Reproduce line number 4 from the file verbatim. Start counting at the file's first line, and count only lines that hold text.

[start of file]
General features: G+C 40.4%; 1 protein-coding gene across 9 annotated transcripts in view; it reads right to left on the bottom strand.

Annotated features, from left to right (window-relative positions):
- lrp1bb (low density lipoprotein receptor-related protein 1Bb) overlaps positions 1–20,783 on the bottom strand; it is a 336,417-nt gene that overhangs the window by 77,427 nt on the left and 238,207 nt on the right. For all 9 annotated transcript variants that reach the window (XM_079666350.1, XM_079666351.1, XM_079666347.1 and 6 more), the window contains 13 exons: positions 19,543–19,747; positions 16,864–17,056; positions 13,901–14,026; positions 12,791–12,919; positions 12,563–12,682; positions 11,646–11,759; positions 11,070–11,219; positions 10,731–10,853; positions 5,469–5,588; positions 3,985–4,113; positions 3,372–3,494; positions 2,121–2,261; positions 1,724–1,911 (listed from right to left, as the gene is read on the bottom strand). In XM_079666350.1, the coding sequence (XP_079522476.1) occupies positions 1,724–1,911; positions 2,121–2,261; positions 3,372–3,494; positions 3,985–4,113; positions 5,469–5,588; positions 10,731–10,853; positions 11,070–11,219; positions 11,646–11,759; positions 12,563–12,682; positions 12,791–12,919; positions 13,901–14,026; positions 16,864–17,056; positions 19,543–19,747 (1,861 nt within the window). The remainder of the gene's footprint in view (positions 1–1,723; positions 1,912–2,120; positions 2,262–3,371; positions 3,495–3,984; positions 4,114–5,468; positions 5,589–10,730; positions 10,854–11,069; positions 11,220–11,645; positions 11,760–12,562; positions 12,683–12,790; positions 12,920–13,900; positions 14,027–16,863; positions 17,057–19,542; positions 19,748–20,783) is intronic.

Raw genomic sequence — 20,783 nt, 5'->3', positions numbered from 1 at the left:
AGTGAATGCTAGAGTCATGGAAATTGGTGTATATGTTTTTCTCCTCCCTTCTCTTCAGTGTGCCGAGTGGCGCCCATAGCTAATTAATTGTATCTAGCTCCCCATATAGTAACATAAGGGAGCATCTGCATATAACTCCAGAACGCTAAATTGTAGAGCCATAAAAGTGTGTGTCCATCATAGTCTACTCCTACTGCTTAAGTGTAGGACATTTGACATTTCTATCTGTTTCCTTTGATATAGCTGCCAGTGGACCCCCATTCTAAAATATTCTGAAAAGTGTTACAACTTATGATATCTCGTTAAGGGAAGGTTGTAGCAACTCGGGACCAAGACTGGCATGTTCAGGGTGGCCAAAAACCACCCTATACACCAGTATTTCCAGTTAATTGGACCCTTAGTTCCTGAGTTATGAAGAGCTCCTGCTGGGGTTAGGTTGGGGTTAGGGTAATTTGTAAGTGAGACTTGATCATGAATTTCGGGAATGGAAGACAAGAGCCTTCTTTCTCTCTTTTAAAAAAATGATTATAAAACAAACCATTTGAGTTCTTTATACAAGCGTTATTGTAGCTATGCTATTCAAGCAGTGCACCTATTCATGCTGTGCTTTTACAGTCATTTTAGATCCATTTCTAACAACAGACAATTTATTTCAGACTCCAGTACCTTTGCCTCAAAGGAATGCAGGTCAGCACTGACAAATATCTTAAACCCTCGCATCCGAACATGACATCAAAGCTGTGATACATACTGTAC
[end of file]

Raw genomic sequence — 20,783 nt, 5'->3', positions numbered from 1 at the left: